As we enter September, it is time once again for the wonderful Dublin Fringe Festival to kick into gear. With that in mind, I wanted to resurface an audio recording we did last year to mark the 10th anniversary of our award nominated Fringe show “Three Men Talking About Things They Kinda Know About“. (You can read more about the process of developing and staging the show here). For all the wonderful success that we experienced with the original staging and touring of the show, we never adequately captured it at the time. So, for the 10th anniversary we did a studio audio recording of a performance, and then hired the talented composer Gareth Quinn-Redmond to compose a soundtrack/score for the piece. The end result is a beautiful piece of art that elevates the original beyond our wildest dreams. It didn’t get much love at the time of release, but I stand over it being as good as anything I have ever created. Please listen and share with others. It really deserves to be heard. Spotify link above. Soundcloud link below.
Paschal Quigley is the greatest singer-songwriter that Ireland has ever produced. He is also a figment of my imagination. For over a decade I have been writing and recording a radio mockumentary about his storied career in the Irish indie music scene. The script for that is almost complete, but I will post more about that in the coming months.
Down the years I have recorded a selection of Paschal’s most vital songs, as he traverses through many musical genres and phases of disillusionment. The song above is his indie smash Damascus that chronicles a moment of blinding realisation about his place in the music industry, while on a road trip to Cork. It might be his best song.
Throughout Paschal’s story he is a shapeshifter and reinvents himself. At some point in the late 90s Paschal pivots to punk and writes this rage filled reaction to his short-lived stint as an office temp. It also marks the moment he goes “electrical” at the first (and also last) Dungarvan folk festival. Play it LOUD!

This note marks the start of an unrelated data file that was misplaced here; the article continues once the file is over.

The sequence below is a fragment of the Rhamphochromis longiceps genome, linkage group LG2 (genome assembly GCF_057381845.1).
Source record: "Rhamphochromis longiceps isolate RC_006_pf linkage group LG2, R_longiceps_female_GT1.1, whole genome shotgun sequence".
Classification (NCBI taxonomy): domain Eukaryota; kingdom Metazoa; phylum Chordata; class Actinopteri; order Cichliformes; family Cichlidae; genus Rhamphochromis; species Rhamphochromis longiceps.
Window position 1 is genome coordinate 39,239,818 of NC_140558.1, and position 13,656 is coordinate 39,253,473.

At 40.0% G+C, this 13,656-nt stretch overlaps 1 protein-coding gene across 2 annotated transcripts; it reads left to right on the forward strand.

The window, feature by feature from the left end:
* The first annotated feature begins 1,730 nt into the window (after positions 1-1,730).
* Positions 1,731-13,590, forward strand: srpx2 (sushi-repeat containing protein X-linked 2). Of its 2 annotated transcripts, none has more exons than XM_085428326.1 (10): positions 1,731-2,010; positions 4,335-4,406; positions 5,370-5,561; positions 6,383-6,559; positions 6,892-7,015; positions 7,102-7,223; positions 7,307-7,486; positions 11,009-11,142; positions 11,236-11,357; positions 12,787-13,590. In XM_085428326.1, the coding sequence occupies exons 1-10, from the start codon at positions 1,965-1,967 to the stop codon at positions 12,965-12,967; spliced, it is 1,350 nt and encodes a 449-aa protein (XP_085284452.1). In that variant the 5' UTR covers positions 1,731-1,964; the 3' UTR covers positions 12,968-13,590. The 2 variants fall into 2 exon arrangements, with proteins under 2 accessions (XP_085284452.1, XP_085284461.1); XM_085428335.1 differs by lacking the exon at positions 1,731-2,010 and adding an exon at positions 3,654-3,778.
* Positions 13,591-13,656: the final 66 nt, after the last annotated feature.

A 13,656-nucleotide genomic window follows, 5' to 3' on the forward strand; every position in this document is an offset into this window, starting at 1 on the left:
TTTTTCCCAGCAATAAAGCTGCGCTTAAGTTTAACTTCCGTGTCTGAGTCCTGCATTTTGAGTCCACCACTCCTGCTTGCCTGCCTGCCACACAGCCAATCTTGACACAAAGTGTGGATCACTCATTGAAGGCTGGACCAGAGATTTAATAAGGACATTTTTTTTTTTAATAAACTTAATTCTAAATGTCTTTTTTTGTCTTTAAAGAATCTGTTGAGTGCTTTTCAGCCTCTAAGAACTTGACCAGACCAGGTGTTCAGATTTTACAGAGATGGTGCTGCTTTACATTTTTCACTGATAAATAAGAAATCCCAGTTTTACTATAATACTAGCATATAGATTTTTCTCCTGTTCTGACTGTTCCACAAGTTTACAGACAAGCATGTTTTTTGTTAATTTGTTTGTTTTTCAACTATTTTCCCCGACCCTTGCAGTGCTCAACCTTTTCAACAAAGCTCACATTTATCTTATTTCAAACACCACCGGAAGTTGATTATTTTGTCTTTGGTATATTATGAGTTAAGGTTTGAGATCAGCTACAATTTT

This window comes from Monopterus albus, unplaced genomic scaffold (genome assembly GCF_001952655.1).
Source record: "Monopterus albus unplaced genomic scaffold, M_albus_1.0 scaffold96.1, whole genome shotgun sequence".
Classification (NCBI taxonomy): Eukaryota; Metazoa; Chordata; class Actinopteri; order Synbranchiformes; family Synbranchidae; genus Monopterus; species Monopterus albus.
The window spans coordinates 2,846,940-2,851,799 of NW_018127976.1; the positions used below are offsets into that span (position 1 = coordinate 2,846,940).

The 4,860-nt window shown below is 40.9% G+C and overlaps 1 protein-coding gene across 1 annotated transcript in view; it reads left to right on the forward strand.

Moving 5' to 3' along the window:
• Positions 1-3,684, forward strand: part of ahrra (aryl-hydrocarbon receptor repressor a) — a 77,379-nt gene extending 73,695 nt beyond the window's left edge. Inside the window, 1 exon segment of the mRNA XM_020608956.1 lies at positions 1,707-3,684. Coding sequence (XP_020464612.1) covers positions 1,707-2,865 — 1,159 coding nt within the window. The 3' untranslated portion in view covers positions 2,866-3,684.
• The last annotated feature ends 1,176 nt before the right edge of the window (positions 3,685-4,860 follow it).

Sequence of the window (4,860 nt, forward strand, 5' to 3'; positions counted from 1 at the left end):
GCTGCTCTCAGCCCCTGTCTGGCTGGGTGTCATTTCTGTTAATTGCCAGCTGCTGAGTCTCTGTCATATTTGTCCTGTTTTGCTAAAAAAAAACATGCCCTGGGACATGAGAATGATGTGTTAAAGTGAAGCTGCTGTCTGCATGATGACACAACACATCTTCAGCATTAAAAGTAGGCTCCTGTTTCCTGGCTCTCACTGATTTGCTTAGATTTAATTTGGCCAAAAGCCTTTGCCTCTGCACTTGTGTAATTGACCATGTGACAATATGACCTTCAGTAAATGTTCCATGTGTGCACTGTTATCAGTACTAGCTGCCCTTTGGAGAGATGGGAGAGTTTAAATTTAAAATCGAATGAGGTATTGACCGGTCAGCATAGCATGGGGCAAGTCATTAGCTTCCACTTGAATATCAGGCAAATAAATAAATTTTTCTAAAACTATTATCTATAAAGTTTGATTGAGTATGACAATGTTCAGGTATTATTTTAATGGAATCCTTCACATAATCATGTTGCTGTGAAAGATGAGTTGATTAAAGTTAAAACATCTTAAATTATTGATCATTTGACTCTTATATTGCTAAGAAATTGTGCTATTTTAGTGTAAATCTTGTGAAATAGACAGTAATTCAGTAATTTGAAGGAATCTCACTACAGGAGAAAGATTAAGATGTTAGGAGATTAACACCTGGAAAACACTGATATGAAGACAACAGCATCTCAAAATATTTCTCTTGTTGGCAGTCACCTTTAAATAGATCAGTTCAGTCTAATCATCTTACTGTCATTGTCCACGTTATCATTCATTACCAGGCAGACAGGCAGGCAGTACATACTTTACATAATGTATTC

Last year, to mark the 10th anniversary of our award-nominated play Three Men Talking About Things They Kinda Know About, we released a limited edition letterpress printed book, as well as a sumptuous, soundscaped radio play version. We are incredibly proud of the final piece and it is now available for free. Please have a listen on Spotify and add us to your playlists.
At my monthly Brownbread Mixtape show I would regularly write radio style comedy sketches to be performed by myself and our resident sketch troupe The Brownbread Players (Gus McDonagh, Eva Bartley and Sean McDonagh). I have been a huge Werner Herzog fan for many moons and something tickled me about trying to do one of his earnest and odd documentary style pieces about inner city Dublin. Gus also did a great Dublin accent and so I wrote it specifically with him in mind for the part. It started to flow pretty quickly as I wrote it, but then something wasn’t fully clicking. Suddenly the Joycean elements popped in my head and it came together really sharpy then. The closing monologue lifted from The Dead by James Joyce really elevated the piece from pure silly parody to something slightly more profound, just like a proper Herzog piece. It was one of the most odd and surprisingly popular sketches we ever did. The original live version can be seen here.
Enda Roche who ran the monthly Brownbread Mixtape show with me was studying audio engineering at the time at Windmill Lane, and decided to do a studio version of it as a project one semester, and so the studio version above was born. The sparse twangy guitar lends a lovely feel to it (and echoes the Herzog film soundtrack to Grizzly Man very nicely), and the sound effects of the chipper give it a nice documentary feel.
The sketch subsequently got incorporated into my award nominated Fringe show The Definitive View with Sneachta Ni Mhurchu, and a slight rewrite made it slightly softer and more empathetic to the skanger character. It had never fully sat right with me that he was an object of pure ridicule of the piece, and in the new version I made him more a victim of the harsh Irish government and society. In that show we had an ethereal piano piece to accompany it, and I felt it lifted the piece even further into a poignant piece about the forgotten faces on our streets.
It is still a piece of writing I am very proud of and it really proved to me that even the most obscure reference points can prove to be hugely popular if framed in a comedic setting, as the audience doesn’t need to know who Herzog is in this case, but if they do, it adds an additional layer. Plus I love doing Werner Herzog impersonations. I think it’s my true artistic calling in life.